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News ID: 18192
Asia » Asia
Publish Date: 18:08 - 21 January 2018
TEHRAN, January 21 - Jordan's King Abdullah voiced concern on Sunday over a decision by Washington to recognize Jerusalem al-Quds as Israel's ‘capital’, saying Jerusalem al-Quds had to be the capital of a future Palestinian state.

Jordan's king says Jerusalem al-Quds must be capital of Palestinian stateTEHRAN, Young Journalists Club (YJC) - In remarks during talks with U.S. Vice Mike Pence in Amman, the king said the only solution to the Israeli-Palestinian conflict was a two-state one, Reuters reported.

"The U.S. decision on Jerusalem ...does not come as a result of a comprehensive settlement of the Palestinian-Israeli conflict," the monarch told Pence at the start of the talks in the royal palace.

Pence was in Amman on the second leg of a three-country tour that concludes in occupied Palestinian lands.

In comments delivered in Egypt, he said Washington would support a two-state solution for Israelis and Palestinians if the two sides agreed to it.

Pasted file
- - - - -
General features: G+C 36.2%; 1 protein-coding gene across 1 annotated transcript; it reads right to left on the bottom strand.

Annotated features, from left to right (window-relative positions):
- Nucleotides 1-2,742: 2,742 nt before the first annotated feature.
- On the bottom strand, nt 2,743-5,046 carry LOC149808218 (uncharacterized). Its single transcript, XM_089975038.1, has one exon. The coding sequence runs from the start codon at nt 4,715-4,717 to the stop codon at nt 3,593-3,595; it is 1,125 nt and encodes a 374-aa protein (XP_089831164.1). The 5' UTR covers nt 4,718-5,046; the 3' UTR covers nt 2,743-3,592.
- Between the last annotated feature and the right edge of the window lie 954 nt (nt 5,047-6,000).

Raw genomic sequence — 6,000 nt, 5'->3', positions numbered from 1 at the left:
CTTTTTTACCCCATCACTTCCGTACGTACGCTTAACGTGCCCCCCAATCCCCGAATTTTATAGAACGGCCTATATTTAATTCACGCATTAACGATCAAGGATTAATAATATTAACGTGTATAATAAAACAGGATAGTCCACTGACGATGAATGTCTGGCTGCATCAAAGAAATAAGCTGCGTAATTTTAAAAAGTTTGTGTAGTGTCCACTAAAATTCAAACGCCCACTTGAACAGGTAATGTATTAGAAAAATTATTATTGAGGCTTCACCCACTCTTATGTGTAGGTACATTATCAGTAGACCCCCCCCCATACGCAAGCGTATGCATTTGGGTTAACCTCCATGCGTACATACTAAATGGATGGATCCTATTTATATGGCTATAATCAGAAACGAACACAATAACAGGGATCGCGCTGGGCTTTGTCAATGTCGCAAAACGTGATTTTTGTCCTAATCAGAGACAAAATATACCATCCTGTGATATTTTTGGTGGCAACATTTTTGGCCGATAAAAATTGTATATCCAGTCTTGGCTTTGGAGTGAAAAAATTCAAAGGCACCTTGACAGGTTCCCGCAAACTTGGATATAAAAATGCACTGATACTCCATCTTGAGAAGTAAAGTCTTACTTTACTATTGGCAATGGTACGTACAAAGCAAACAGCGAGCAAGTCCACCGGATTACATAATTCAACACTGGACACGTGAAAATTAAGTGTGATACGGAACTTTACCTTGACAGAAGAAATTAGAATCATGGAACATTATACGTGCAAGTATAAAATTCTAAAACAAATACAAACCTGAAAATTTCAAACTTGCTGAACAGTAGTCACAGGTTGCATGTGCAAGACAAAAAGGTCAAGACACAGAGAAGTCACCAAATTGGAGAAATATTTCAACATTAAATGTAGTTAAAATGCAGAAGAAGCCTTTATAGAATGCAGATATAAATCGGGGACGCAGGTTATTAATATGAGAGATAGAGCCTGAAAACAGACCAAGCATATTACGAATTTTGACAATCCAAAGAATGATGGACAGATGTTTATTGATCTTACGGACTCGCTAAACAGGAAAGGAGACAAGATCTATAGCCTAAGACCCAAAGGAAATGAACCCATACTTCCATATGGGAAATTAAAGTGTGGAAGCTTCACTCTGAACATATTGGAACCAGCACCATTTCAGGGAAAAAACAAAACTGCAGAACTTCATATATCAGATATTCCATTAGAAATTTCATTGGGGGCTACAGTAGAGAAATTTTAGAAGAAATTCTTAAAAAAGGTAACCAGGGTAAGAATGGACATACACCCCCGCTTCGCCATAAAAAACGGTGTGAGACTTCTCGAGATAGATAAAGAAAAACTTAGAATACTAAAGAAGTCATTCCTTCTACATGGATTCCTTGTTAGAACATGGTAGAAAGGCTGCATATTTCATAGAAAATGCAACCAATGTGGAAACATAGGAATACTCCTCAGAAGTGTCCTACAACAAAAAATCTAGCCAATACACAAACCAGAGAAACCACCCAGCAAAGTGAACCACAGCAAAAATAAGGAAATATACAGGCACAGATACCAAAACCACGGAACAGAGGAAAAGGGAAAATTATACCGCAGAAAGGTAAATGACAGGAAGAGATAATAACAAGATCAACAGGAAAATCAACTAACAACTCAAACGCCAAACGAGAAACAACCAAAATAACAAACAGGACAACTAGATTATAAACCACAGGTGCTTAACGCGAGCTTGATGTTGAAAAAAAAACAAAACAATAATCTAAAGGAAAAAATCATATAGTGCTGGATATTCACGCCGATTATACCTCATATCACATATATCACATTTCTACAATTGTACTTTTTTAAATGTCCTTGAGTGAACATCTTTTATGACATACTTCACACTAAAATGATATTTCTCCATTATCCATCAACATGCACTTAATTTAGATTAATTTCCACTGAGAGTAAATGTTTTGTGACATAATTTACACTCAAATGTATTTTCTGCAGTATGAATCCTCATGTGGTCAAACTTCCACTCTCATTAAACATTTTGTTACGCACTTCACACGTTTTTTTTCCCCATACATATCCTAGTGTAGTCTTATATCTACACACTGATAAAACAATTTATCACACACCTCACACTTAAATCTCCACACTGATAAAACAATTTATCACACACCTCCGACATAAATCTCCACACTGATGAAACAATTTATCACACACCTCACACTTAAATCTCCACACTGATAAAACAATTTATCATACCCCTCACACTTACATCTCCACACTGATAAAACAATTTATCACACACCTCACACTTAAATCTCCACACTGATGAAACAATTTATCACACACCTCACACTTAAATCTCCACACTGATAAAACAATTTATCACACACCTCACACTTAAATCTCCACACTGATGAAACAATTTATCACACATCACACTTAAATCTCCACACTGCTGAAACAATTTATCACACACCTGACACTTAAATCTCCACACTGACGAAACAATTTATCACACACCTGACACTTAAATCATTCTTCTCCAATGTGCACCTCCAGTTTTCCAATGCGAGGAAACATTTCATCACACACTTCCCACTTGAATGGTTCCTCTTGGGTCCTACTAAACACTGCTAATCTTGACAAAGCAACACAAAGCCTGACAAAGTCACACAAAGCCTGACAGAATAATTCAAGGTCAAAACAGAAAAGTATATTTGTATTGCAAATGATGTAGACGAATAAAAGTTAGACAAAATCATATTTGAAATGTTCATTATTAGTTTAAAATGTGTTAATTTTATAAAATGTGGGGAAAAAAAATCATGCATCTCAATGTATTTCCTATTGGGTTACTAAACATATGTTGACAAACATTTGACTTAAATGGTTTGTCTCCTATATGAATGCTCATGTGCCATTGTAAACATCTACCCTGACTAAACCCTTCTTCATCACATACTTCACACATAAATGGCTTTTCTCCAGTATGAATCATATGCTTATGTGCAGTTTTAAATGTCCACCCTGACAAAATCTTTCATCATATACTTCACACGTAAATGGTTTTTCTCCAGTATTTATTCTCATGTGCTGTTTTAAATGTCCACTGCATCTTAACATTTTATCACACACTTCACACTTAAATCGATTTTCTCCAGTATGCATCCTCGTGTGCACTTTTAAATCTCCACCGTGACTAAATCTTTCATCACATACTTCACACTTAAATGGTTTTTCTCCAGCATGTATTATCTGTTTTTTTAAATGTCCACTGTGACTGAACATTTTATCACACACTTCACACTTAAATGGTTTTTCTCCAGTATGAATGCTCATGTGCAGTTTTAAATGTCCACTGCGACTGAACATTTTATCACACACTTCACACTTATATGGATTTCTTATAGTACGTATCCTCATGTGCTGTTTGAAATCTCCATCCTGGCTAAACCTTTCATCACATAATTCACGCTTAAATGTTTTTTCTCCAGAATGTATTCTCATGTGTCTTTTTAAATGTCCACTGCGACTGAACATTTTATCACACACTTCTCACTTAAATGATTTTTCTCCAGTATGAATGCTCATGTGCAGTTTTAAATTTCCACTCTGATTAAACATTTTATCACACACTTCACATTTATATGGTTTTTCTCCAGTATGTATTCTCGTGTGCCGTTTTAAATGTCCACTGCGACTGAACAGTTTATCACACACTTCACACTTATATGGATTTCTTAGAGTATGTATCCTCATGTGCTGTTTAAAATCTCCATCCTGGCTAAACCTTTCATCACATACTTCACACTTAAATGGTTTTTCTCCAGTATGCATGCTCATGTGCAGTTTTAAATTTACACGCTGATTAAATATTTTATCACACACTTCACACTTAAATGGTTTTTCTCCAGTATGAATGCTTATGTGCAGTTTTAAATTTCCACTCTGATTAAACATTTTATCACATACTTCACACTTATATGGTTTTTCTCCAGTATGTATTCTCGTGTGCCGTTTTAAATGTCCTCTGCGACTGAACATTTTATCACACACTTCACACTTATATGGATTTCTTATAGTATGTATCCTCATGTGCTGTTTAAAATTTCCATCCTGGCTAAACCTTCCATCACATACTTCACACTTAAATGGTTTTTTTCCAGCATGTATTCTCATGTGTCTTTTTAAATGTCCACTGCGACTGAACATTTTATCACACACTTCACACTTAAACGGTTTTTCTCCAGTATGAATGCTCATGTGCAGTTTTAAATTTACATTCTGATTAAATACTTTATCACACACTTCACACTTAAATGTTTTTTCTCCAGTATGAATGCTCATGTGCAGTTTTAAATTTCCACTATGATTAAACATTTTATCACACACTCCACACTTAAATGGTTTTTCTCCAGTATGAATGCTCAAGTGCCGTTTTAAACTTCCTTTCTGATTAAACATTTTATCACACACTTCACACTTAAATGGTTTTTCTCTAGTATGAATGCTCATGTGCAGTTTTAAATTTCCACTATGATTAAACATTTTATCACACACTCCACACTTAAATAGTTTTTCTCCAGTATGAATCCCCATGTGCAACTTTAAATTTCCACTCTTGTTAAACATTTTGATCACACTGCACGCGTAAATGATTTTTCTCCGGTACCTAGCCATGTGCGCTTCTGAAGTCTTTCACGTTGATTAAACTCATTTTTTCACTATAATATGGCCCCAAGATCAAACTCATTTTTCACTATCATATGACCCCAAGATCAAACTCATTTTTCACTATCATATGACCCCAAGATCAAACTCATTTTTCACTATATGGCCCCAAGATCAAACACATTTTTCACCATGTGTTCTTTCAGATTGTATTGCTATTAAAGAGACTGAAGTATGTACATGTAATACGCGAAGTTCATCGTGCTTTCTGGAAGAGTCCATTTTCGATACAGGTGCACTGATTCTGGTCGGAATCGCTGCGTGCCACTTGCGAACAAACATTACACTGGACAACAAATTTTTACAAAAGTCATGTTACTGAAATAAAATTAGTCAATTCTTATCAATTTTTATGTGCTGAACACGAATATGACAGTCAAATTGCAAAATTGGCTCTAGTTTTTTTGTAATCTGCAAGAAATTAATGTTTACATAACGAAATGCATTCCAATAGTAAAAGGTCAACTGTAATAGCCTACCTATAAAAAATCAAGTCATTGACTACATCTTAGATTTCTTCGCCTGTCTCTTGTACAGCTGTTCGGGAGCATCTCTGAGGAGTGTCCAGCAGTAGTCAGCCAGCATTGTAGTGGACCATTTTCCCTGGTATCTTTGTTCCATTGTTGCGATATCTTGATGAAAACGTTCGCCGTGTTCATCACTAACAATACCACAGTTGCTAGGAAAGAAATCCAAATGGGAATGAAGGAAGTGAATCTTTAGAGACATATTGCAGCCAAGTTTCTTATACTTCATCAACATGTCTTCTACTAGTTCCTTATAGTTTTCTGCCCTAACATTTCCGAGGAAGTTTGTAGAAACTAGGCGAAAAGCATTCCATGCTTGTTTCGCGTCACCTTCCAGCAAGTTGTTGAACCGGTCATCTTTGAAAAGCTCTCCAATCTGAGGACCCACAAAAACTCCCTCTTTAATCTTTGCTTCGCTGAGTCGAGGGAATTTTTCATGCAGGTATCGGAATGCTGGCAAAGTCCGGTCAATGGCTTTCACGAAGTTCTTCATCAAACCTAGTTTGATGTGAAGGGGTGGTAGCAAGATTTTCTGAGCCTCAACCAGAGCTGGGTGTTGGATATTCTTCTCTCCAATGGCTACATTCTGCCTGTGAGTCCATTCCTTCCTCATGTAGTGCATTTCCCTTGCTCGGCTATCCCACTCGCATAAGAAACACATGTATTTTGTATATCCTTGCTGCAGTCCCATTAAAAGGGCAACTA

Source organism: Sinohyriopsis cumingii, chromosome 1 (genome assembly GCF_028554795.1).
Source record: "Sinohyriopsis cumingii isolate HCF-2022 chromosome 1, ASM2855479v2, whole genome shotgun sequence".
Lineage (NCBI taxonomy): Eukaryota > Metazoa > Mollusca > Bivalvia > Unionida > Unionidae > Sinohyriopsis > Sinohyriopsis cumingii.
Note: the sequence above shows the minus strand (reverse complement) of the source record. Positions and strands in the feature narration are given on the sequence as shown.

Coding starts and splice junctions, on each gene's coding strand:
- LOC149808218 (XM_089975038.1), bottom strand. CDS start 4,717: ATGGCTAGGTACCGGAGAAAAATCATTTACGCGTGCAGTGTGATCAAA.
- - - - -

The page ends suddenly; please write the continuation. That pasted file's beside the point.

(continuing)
Last month's endorsement of Israel’s claim to Jerusalem al-Quds as its ‘capital’ by US President Donald Trump drew universal condemnation from Arab leaders and widespread criticism elsewhere.

It also broke with decades of U.S. policy that the city’s status must be decided in negotiations with the Palestinians, who want Jerusalem al-Quds as the capital of their future state.

Pence told the king that Washington was committed to preserving the status quo of holy sites in Jerusalem, according to Reuters.

"We take no decision on boundaries and final status, those are subject to negotiation," he said.

Pence's is the highest-level visit by a U.S. official to the region since Trump made his declaration on Jerusalem al-Quds last month.

Jordanian officials fear Washington's move on Jerusalem al-Quds had also wrecked chances of a resumption of Arab-Israeli peace talks which the monarch had sought to revive.

King Abdullah said the U.S. move on Jerusalem al-Quds would fuel radicalism and inflame Muslim and Christian tensions, Reuters reported.

"For us, Jerusalem is key to Muslims and Christians, as it is to Jews. It is key to peace in the region," he said.


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